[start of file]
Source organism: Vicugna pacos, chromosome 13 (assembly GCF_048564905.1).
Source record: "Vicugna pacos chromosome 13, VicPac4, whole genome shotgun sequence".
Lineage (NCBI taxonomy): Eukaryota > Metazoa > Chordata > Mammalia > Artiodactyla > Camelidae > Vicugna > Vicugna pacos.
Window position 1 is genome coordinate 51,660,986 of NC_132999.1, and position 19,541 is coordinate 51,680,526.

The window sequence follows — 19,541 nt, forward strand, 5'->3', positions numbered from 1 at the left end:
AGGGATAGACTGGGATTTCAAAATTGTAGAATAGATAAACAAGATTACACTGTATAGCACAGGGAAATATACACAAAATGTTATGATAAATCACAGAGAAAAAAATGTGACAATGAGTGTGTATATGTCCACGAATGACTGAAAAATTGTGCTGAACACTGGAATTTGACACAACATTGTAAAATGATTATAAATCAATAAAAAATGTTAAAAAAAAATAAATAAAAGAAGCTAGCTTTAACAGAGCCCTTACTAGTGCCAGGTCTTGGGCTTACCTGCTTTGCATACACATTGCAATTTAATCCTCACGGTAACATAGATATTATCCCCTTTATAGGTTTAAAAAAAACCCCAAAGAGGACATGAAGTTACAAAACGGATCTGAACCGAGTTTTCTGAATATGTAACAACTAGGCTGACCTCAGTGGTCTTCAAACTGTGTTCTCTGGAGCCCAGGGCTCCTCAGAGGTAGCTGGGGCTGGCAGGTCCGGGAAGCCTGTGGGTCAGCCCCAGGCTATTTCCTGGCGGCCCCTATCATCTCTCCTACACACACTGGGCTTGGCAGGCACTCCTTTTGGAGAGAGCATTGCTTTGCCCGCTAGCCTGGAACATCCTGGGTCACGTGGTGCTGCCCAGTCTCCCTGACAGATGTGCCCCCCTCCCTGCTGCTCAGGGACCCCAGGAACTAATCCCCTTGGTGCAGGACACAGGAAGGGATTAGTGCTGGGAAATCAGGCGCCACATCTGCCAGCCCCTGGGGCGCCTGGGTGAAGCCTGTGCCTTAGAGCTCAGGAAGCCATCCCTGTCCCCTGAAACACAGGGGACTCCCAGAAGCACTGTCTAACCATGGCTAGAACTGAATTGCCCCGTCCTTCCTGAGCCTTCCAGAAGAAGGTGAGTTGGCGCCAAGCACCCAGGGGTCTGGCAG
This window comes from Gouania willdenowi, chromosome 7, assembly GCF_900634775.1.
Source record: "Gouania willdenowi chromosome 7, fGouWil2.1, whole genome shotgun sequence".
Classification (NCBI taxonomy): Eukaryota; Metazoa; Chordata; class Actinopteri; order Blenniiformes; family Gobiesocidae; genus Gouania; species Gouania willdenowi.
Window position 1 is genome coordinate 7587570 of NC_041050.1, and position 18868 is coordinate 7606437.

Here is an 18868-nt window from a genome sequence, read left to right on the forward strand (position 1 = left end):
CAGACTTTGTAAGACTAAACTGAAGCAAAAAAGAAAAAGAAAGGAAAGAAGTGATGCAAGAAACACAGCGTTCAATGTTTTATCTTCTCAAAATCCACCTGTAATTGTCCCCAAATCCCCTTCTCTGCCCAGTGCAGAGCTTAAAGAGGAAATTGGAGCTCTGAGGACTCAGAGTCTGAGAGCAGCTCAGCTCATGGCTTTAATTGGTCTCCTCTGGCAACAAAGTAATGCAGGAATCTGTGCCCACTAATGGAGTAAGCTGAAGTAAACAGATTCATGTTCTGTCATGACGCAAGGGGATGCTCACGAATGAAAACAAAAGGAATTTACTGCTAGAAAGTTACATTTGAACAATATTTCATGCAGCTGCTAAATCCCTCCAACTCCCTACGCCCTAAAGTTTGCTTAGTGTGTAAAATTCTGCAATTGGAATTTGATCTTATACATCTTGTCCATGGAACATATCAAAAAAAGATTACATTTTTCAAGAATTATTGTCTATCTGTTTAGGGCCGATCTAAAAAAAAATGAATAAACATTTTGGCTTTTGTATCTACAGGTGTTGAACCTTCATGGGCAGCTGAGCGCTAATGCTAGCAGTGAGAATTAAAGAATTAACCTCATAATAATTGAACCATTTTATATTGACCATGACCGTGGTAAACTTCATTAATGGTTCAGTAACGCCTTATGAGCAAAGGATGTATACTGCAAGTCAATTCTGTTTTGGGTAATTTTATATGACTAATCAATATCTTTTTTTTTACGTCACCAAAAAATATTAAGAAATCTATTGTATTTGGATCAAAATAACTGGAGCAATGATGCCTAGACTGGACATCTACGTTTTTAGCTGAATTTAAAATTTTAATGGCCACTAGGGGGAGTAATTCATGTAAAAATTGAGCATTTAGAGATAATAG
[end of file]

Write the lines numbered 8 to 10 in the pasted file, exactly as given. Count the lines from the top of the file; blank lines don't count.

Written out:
Source record: "Gouania willdenowi chromosome 7, fGouWil2.1, whole genome shotgun sequence".
Classification (NCBI taxonomy): Eukaryota; Metazoa; Chordata; class Actinopteri; order Blenniiformes; family Gobiesocidae; genus Gouania; species Gouania willdenowi.
Window position 1 is genome coordinate 7587570 of NC_041050.1, and position 18868 is coordinate 7606437.